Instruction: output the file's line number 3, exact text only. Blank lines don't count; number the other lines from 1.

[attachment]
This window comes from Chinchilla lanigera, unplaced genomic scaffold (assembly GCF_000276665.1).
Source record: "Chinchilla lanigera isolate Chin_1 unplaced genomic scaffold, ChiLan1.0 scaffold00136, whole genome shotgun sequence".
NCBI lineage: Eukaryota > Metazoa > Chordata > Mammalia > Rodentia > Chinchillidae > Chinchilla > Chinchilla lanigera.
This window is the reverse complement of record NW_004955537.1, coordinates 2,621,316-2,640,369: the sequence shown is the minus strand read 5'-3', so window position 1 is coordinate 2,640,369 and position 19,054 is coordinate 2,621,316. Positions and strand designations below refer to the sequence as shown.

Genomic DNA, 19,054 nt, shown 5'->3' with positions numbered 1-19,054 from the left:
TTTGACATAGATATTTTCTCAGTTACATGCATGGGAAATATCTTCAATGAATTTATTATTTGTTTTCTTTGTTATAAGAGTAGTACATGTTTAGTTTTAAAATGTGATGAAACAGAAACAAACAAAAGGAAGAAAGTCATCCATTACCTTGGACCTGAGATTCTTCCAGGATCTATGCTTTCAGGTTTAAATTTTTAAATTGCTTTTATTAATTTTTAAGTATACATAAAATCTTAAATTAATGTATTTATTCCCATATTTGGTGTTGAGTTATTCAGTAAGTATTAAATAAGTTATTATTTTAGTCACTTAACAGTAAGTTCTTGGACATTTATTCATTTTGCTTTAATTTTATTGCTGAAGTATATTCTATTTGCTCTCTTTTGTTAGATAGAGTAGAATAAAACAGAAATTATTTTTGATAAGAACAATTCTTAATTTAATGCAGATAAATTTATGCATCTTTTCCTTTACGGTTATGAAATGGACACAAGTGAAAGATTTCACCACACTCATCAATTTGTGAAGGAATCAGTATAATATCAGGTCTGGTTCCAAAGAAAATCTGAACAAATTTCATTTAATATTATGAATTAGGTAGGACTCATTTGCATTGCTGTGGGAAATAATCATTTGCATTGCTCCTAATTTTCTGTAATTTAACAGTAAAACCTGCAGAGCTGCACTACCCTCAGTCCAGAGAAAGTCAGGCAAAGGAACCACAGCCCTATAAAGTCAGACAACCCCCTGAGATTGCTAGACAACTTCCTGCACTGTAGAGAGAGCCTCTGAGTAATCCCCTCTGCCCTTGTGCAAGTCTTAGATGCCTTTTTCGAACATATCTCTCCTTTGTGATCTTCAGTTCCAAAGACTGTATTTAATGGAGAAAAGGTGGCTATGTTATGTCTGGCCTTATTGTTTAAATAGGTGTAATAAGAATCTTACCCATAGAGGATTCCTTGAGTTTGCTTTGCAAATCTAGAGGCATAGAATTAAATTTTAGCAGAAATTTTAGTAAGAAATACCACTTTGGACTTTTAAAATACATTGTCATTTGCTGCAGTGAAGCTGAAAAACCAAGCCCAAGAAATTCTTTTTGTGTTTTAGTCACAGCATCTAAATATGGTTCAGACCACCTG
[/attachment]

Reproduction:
NCBI lineage: Eukaryota > Metazoa > Chordata > Mammalia > Rodentia > Chinchillidae > Chinchilla > Chinchilla lanigera.